Book Review — Russia’s battle for belief


A monument to Vladimir Lenin, USSR, 1991 ©James Rodgers

Last month I reviewed Jen’s Mühling’s A Journey into Russia for ‘Open Russia World’. You can read a brief extract of my review here, and there’s a link to the complete piece at the end of this post. If you are interested in Russia, as I am, and especially in its post-Soviet period, the book is well worth a read.

In his inauguration speech as Russian president in May 2008, Dmitry Medvedev made an astute observation on the nature of post-Soviet Russia.

‘We must ensure true respect for the law and overcome the legal nihilism that is such a serious hindrance to modern development,’ Mr Medvedev told his audience. Church, crown, and communism all having been cast aside at various stages in the preceding century, Russia had been left with little to believe in – especially as, in the eyes of many Russians, the first experience of capitalism in the 1990s served only to confirm communist warnings about its nature. No wonder nihilism had thrived.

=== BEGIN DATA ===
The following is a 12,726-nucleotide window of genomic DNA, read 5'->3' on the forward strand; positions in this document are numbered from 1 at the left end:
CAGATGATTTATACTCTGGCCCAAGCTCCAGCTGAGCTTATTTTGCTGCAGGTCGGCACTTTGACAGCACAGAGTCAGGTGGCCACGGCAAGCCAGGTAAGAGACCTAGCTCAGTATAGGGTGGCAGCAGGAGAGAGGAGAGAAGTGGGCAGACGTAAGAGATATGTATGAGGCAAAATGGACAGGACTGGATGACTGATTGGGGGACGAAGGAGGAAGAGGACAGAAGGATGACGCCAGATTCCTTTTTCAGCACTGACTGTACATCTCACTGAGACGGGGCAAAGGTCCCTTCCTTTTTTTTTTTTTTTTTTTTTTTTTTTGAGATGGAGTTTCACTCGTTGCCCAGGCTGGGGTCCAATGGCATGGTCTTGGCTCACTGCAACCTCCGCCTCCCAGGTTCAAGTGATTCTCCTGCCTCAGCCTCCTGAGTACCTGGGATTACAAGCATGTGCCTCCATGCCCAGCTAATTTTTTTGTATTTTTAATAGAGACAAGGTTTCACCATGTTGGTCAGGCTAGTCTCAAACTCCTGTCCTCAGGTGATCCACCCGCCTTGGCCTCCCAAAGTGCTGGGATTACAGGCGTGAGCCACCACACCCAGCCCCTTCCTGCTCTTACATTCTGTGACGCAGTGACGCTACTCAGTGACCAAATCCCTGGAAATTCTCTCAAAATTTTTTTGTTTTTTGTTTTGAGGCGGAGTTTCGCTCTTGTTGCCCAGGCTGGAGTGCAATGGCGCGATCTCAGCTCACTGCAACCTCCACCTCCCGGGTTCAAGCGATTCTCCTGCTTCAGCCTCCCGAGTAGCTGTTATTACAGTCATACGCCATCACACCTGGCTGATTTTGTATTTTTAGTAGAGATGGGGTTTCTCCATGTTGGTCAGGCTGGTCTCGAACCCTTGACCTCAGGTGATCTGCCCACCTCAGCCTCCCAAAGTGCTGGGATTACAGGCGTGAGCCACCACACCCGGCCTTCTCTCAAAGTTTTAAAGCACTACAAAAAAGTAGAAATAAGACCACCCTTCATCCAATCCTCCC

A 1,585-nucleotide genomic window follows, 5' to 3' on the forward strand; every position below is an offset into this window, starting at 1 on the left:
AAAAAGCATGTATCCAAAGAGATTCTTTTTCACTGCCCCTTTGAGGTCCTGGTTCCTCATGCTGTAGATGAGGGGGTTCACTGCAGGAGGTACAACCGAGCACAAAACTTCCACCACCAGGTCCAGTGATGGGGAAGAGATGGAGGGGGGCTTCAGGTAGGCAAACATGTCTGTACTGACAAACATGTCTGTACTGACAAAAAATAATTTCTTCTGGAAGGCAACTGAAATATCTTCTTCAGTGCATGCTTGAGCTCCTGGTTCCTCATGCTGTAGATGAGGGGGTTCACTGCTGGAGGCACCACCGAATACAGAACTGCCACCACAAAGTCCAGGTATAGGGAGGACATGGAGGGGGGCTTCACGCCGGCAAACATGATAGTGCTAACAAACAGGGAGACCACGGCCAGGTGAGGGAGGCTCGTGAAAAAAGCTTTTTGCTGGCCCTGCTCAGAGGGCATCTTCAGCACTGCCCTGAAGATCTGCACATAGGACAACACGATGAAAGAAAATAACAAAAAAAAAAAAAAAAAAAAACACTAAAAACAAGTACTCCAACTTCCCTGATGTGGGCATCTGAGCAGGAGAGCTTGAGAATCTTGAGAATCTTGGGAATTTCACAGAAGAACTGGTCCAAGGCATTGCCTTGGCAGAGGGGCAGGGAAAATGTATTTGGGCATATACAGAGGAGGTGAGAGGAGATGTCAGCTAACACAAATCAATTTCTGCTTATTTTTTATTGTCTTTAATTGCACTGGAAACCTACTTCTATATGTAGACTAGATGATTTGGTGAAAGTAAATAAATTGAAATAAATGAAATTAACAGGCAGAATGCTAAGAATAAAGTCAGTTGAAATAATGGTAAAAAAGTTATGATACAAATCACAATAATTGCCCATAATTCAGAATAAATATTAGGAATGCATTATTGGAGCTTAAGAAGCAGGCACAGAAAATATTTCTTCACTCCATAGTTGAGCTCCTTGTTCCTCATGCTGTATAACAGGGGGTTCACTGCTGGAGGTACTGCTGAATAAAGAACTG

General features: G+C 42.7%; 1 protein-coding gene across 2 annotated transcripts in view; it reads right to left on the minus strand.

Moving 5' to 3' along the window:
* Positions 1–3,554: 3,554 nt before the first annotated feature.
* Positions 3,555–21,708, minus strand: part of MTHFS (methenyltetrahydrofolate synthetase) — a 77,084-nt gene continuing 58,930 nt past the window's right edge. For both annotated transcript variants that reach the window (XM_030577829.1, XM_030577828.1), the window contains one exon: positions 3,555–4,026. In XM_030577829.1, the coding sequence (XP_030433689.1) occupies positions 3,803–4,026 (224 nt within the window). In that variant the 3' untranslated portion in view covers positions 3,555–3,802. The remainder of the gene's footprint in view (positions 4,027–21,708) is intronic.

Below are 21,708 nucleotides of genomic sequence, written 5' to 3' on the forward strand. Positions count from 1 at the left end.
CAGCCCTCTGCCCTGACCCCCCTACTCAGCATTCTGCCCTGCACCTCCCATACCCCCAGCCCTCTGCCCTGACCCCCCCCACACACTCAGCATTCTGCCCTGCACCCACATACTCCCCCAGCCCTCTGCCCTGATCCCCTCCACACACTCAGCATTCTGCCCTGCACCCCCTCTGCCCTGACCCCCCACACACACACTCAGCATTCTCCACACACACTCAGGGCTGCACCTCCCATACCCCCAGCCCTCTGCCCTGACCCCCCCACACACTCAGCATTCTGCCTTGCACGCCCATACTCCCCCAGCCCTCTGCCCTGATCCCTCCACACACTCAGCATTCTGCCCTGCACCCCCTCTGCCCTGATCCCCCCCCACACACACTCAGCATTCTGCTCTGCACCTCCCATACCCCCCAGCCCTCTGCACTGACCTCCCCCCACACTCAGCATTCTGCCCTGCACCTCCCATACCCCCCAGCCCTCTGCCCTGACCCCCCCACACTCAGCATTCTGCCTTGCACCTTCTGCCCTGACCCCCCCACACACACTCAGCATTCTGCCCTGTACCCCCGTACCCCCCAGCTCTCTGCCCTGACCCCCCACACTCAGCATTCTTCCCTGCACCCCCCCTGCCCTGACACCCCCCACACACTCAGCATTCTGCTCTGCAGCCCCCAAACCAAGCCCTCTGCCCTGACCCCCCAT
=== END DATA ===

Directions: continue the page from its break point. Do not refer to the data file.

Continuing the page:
Jens Mühling does not mention Mr Medvedev’s concerns, although his characters occasionally echo or confirm them. For in his engaging A Journey into Russia, Mühling is looking not for nihilists, but for believers. It is a rewarding approach.

Read more here

More details on the book here, on the publisher’s website.

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Restoration work on a chuch in Rostov Veliky, nothern Russia, June 2008. Photo: James Rodgers